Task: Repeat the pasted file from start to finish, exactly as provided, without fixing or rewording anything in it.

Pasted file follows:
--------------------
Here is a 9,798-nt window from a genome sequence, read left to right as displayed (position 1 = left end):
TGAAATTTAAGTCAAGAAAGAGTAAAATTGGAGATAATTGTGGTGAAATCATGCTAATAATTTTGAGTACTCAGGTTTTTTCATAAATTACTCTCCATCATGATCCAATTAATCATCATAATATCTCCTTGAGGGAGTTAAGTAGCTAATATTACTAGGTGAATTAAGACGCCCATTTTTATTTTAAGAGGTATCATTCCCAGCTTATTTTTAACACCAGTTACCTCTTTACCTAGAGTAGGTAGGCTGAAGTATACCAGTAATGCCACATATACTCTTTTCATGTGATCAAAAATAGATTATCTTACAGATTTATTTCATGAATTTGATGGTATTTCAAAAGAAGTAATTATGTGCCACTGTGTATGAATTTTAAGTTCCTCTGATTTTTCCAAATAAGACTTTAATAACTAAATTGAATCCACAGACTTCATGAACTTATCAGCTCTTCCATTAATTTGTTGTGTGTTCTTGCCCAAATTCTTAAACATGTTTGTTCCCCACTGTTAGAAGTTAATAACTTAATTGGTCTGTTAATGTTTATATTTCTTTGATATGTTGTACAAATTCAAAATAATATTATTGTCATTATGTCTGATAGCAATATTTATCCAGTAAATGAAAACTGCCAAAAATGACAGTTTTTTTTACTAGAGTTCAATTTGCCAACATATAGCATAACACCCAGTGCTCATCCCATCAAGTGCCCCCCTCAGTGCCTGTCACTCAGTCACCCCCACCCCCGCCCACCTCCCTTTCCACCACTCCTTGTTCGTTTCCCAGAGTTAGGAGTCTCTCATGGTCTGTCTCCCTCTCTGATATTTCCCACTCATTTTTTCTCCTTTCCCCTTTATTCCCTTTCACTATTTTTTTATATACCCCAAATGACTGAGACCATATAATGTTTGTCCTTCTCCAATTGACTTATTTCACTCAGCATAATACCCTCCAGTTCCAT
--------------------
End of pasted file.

Here is a 9,798-nt window from a genome sequence, read left to right as displayed (position 1 = left end):
TGAAATTTAAGTCAAGAAAGAGTAAAATTGGAGATAATTGTGGTGAAATCATGCTAATAATTTTGAGTACTCAGGTTTTTTCATAAATTACTCTCCATCATGATCCAATTAATCATCATAATATCTCCTTGAGGGAGTTAAGTAGCTAATATTACTAGGTGAATTAAGACGCCCATTTTTATTTTAAGAGGTATCATTCCCAGCTTATTTTTAACACCAGTTACCTCTTTACCTAGAGTAGGTAGGCTGAAGTATACCAGTAATGCCACATATACTCTTTTCATGTGATCAAAAATAGATTATCTTACAGATTTATTTCATGAATTTGATGGTATTTCAAAAGAAGTAATTATGTGCCACTGTGTATGAATTTTAAGTTCCTCTGATTTTTCCAAATAAGACTTTAATAACTAAATTGAATCCACAGACTTCATGAACTTATCAGCTCTTCCATTAATTTGTTGTGTGTTCTTGCCCAAATTCTTAAACATGTTTGTTCCCCACTGTTAGAAGTTAATAACTTAATTGGTCTGTTAATGTTTATATTTCTTTGATATGTTGTACAAATTCAAAATAATATTATTGTCATTATGTCTGATAGCAATATTTATCCAGTAAATGAAAACTGCCAAAAATGACAGTTTTTTTTACTAGAGTTCAATTTGCCAACATATAGCATAACACCCAGTGCTCATCCCATCAAGTGCCCCCCTCAGTGCCTGTCACTCAGTCACCCCCACCCCCGCCCACCTCCCTTTCCACCACTCCTTGTTCGTTTCCCAGAGTTAGGAGTCTCTCATGGTCTGTCTCCCTCTCTGATATTTCCCACTCATTTTTTCTCCTTTCCCCTTTATTCCCTTTCACTATTTTTTTATATACCCCAAATGACTGAGACCATATAATGTTTGTCCTTCTCCAATTGACTTATTTCACTCAGCATAATACCCTCCAGTTCCAT